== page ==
Friday, May 31, 2024

Whettman Chelmets

It's Friday.  I'm tired.  You're tired.  The world continues to burn.  So here's some ambient noise from Whettman Chelmets.  Listen to "A New Place" below and get the album of same name here from Quiet Details.

Friday Horror Trailer - Prom Night III: The Last Kiss

Daily Jam - Atmosphere

Every now and then, I find myself caught up in music fan ephemera and hypotheticals. Top Fives, desert-island-discs, ultimate supergroups, that sort of thing. It’s okay, it happens to the best of us. Lately, I’ve been dwelling on the notion of desert-island-discographies, wherein you get to take the complete works of five different artists with you to your imaginary desert island. And you get everything too: every album, every single, every B-side, rarity, live recording, collaboration, demo, bootleg, and so on. The whole enchilada or whatever. Who would you choose? Who would I choose for that matter?

I’ve actually given this a lot of thought. (I get bored sometimes.) For me, David Bowie and Ennio Morricone are basically shoo-ins. After that, it gets a little more difficult. I’m pretty sure Nirvana would get a nod, and I go back and forth on both Radiohead and Depeche Mode, but I feel I would be doing myself a grave disservice to exclude Joy Division. You gotta have Joy Division, even if their catalog isn’t quite as extensive as the Thin White Duke’s or the Maestro’s. Maybe we could throw in New Order too to pad things up some. That sounds good.

Either way, I just don’t think I could do without “Atmosphere.”

Originally released as a single in France, and then later on 12” via Factory for the rest of us after Ian Curtis’s death in 1980, the song feels like watching a sunset in black in white. There’s a processional motion to it, pagan, not quite funereal, but close. It’s more celebratory in a very weird way, like transitioning from one phase to another. Ascending?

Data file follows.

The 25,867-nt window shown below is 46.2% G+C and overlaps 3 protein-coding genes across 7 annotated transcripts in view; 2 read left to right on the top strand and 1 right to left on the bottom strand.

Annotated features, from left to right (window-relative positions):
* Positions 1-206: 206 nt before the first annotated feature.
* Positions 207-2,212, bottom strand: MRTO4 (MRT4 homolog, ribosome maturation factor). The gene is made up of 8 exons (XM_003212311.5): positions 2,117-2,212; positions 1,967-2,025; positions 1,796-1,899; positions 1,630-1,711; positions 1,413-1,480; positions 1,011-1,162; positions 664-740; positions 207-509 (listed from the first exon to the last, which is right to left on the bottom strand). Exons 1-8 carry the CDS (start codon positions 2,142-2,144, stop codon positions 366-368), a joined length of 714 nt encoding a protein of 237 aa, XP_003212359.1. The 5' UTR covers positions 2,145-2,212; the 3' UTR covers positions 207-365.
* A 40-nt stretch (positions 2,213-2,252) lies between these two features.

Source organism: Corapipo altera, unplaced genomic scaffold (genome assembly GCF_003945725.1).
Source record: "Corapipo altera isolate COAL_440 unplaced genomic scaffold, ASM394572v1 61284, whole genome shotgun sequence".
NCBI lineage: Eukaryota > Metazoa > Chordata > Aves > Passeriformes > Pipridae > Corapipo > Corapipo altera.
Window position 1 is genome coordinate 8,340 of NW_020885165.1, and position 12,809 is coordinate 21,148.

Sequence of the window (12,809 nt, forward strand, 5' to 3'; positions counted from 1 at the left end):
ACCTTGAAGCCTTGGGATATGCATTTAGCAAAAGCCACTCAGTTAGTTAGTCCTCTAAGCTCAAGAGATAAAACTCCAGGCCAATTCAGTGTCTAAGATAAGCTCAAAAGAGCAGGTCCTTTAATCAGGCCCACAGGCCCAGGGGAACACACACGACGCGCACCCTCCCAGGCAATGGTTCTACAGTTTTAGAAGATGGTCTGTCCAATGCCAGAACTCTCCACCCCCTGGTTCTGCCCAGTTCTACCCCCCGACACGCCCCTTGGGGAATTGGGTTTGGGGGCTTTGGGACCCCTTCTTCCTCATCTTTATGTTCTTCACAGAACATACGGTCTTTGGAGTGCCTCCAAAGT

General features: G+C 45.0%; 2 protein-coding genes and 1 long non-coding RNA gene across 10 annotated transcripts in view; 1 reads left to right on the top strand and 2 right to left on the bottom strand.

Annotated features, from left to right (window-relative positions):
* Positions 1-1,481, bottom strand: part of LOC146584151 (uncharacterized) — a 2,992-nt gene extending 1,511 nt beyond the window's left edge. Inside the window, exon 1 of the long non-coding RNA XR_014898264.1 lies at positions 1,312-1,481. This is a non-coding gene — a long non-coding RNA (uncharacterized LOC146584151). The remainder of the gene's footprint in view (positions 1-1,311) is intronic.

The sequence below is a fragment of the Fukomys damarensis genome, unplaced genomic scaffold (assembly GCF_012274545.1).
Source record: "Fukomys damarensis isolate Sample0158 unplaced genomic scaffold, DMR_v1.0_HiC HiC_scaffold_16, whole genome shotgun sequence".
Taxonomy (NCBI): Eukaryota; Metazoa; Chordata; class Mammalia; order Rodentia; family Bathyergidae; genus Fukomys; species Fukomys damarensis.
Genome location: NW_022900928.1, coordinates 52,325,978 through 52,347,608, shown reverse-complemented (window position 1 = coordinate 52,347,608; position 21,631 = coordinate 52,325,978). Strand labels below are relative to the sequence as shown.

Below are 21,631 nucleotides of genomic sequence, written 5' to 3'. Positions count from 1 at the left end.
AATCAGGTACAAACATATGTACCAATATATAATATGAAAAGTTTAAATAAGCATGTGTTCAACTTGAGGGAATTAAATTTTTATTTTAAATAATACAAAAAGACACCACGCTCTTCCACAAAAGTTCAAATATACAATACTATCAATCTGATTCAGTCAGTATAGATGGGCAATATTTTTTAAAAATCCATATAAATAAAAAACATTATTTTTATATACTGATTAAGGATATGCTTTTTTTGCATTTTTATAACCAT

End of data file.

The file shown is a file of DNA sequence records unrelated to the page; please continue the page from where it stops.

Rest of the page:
A long while back, I wrote a short article for a website about picking pop songs to play during our funerals, another hypothetical. My choice for my own was, is, and always will be “The Big Ship” by Brian Eno, its synth tones washing over mourners like so much transcendent light, and I don’t see that selection changing anytime soon. That being said, I think given the chance to select a song to play as I actually died, I would happily let “Atmosphere” play me out as I greeted the hereafter.

It’d be one hell of a way to go.

So yeah, Joy Division is on that island.

Thursday, May 30, 2024

Magdalena Bay

And now here's some new vibrant pop from LA duo Magdalena Bay.  Check out "Death & Romance" below and download the new tune here from the band.


New York band Orcas, the duo of Rafael Anton Irisarri and Benoit Pioulard, dropped a dreamy cover of The Church's "Under the Milky Way" last month, their first new music in a decade.  And now they're following that up with a new album slated for July release.  Check out our first taste, "Riptide," below, a piece of airy, dreamy alt-rock, and pre-order the upcoming "How to Color a Thousand Mistakes" here from Morr Music.

Daily Jam - I Hate Myself and Want to Die

“Runny nose and runny yolk…”